Summer Prevention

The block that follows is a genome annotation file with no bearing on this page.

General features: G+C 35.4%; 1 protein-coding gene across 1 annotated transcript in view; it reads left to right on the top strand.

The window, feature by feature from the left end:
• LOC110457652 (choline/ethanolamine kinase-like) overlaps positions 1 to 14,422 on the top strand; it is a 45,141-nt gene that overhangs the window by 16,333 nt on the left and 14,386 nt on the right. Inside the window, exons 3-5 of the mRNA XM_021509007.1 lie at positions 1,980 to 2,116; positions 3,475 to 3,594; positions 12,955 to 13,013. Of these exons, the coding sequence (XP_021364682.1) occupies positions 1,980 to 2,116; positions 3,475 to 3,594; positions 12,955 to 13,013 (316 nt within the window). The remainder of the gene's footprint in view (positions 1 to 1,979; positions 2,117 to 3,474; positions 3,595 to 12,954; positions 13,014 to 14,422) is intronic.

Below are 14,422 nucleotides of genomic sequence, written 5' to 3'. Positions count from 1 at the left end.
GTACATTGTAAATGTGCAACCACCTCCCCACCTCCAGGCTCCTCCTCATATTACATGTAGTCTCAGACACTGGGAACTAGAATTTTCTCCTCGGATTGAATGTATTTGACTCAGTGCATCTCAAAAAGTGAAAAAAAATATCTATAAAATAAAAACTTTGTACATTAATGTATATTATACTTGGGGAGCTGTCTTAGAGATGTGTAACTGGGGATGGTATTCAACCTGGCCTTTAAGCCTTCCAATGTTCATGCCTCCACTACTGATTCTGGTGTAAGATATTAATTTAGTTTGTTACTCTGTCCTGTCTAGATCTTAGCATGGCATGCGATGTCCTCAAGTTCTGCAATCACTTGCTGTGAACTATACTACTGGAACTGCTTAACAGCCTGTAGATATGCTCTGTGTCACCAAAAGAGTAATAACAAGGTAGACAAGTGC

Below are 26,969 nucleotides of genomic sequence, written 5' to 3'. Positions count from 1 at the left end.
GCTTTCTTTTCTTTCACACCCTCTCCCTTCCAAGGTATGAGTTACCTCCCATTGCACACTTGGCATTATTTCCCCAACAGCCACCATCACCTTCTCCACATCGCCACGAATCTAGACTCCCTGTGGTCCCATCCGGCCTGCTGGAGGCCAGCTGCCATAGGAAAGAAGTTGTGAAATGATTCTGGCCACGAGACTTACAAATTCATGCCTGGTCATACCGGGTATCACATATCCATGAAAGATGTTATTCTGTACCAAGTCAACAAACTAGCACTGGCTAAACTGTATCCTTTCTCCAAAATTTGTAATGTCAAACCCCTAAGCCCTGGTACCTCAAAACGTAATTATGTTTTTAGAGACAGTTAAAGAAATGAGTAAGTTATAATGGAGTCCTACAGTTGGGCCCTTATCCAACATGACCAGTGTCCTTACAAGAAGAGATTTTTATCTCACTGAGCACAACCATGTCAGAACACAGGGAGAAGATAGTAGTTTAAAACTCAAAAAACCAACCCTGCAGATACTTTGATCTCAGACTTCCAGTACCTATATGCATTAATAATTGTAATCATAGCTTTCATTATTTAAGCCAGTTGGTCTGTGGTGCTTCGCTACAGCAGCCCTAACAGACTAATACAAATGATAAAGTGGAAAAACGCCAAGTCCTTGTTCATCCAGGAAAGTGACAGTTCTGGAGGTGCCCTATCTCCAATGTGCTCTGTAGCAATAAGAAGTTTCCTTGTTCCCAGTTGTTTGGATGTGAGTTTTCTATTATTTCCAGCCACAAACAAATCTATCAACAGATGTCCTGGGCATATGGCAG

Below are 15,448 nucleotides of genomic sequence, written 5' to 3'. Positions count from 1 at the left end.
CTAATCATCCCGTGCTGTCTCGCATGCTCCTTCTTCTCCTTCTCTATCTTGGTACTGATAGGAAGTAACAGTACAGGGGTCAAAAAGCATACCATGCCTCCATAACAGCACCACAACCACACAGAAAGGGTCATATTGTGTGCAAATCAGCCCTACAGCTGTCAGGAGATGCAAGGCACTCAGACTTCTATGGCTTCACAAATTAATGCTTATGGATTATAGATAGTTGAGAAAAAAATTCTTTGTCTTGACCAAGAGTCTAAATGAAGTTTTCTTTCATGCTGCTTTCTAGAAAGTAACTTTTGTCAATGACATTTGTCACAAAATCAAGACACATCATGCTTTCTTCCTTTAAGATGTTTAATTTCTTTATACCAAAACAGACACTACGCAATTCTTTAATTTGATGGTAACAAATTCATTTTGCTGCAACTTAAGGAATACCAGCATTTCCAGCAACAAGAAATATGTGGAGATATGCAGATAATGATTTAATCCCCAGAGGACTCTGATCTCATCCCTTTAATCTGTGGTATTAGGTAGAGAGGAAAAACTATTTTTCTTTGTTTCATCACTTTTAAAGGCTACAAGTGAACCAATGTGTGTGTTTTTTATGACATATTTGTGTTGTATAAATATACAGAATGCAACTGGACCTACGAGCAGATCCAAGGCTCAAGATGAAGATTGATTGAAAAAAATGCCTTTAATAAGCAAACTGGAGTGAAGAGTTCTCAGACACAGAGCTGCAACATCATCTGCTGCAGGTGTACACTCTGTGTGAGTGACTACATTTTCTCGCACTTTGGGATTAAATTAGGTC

School is out and Sussex County teens are enjoying the start to a long summer!  While summer brings sun, fun and freedom, it also brings an increased risk for alcohol and other drug use among teens. Summertime means more free time and often times with reduced adult supervision. Outdoor summer recreational activities like swimming, boating, biking and hiking require our attention when safety is concerned and adding alcohol and other drugs to the mix increases the risk. According to The Substance Abuse and Mental Health Services Administration, (SAMHSA), first time teen alcohol and other drug use peaks in the summer. Teens are much more likely to try alcohol, cigarettes and other drugs for the first time during the summer months according to research and data collected from SAMHSA’s National Survey on Drug Use and Health. Fortunately, the longer days and warmer nights of summer can provide plenty of opportunities for parents to talk with their kids! The National Council on Alcoholism and Drug Dependence (NCADD) encourages parents to stay connected and involved in their teen’s life even more so in the summer months.  NCADD suggests that parents should not be afraid to be the “bad” parent – decisions and rules can allow children to use their parents as “the reason’” for not using substances, ask open ended questions that encourage their teen to talk, be involved by knowing where teens are going and who their friends and their friends’ parents are, set expectations and be open, honest and positive.  Research proves that teens who have had conversations with their parents about the dangers of alcohol and other drugs are 50% less likely to begin using substances.  Parents play a crucial role in keeping kids safe as they are the # 1 prevention tool when it comes to keeping kids healthy and drug-free!  The Partnership for Drug-Free kids provides tips, conversation starters and role-playing opportunities that encourages dialogue between parents and children about substance use. For additional resources, tips and tools be sure to check out parentadvicenj.org and Parentsempowered.org.